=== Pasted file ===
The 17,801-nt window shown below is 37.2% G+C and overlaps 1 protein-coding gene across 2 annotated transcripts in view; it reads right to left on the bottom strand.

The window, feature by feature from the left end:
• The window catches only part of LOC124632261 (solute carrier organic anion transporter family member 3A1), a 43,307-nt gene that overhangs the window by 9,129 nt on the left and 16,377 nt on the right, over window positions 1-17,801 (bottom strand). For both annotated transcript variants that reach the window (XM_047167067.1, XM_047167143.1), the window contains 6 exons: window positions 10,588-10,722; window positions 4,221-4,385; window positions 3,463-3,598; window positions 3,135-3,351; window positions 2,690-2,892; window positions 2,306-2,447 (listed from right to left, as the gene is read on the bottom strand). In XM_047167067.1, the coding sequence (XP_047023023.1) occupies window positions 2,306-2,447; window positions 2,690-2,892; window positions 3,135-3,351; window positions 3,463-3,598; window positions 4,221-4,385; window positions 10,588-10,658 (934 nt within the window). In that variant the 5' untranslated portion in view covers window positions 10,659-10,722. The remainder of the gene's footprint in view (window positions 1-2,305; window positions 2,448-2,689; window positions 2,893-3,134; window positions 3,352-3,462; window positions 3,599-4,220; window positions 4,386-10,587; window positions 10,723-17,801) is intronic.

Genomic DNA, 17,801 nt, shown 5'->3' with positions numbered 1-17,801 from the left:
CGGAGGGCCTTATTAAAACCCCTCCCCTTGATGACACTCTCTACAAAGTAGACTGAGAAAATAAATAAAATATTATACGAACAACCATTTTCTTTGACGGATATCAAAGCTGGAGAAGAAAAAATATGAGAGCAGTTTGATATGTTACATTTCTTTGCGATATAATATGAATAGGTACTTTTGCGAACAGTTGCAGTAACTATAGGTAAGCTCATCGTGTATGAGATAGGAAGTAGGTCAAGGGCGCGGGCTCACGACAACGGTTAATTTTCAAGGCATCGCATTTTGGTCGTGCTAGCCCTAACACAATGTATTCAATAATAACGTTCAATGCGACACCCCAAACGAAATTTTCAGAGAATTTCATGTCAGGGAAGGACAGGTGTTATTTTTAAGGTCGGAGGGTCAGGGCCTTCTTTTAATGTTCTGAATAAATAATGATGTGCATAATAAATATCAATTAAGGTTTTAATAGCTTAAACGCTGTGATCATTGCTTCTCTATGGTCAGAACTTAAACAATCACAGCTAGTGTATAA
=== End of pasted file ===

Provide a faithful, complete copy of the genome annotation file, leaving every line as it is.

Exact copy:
The 17,801-nt window shown below is 37.2% G+C and overlaps 1 protein-coding gene across 2 annotated transcripts in view; it reads right to left on the bottom strand.

The window, feature by feature from the left end:
• The window catches only part of LOC124632261 (solute carrier organic anion transporter family member 3A1), a 43,307-nt gene that overhangs the window by 9,129 nt on the left and 16,377 nt on the right, over window positions 1-17,801 (bottom strand). For both annotated transcript variants that reach the window (XM_047167067.1, XM_047167143.1), the window contains 6 exons: window positions 10,588-10,722; window positions 4,221-4,385; window positions 3,463-3,598; window positions 3,135-3,351; window positions 2,690-2,892; window positions 2,306-2,447 (listed from right to left, as the gene is read on the bottom strand). In XM_047167067.1, the coding sequence (XP_047023023.1) occupies window positions 2,306-2,447; window positions 2,690-2,892; window positions 3,135-3,351; window positions 3,463-3,598; window positions 4,221-4,385; window positions 10,588-10,658 (934 nt within the window). In that variant the 5' untranslated portion in view covers window positions 10,659-10,722. The remainder of the gene's footprint in view (window positions 1-2,305; window positions 2,448-2,689; window positions 2,893-3,134; window positions 3,352-3,462; window positions 3,599-4,220; window positions 4,386-10,587; window positions 10,723-17,801) is intronic.

Genomic DNA, 17,801 nt, shown 5'->3' with positions numbered 1-17,801 from the left:
CGGAGGGCCTTATTAAAACCCCTCCCCTTGATGACACTCTCTACAAAGTAGACTGAGAAAATAAATAAAATATTATACGAACAACCATTTTCTTTGACGGATATCAAAGCTGGAGAAGAAAAAATATGAGAGCAGTTTGATATGTTACATTTCTTTGCGATATAATATGAATAGGTACTTTTGCGAACAGTTGCAGTAACTATAGGTAAGCTCATCGTGTATGAGATAGGAAGTAGGTCAAGGGCGCGGGCTCACGACAACGGTTAATTTTCAAGGCATCGCATTTTGGTCGTGCTAGCCCTAACACAATGTATTCAATAATAACGTTCAATGCGACACCCCAAACGAAATTTTCAGAGAATTTCATGTCAGGGAAGGACAGGTGTTATTTTTAAGGTCGGAGGGTCAGGGCCTTCTTTTAATGTTCTGAATAAATAATGATGTGCATAATAAATATCAATTAAGGTTTTAATAGCTTAAACGCTGTGATCATTGCTTCTCTATGGTCAGAACTTAAACAATCACAGCTAGTGTATAA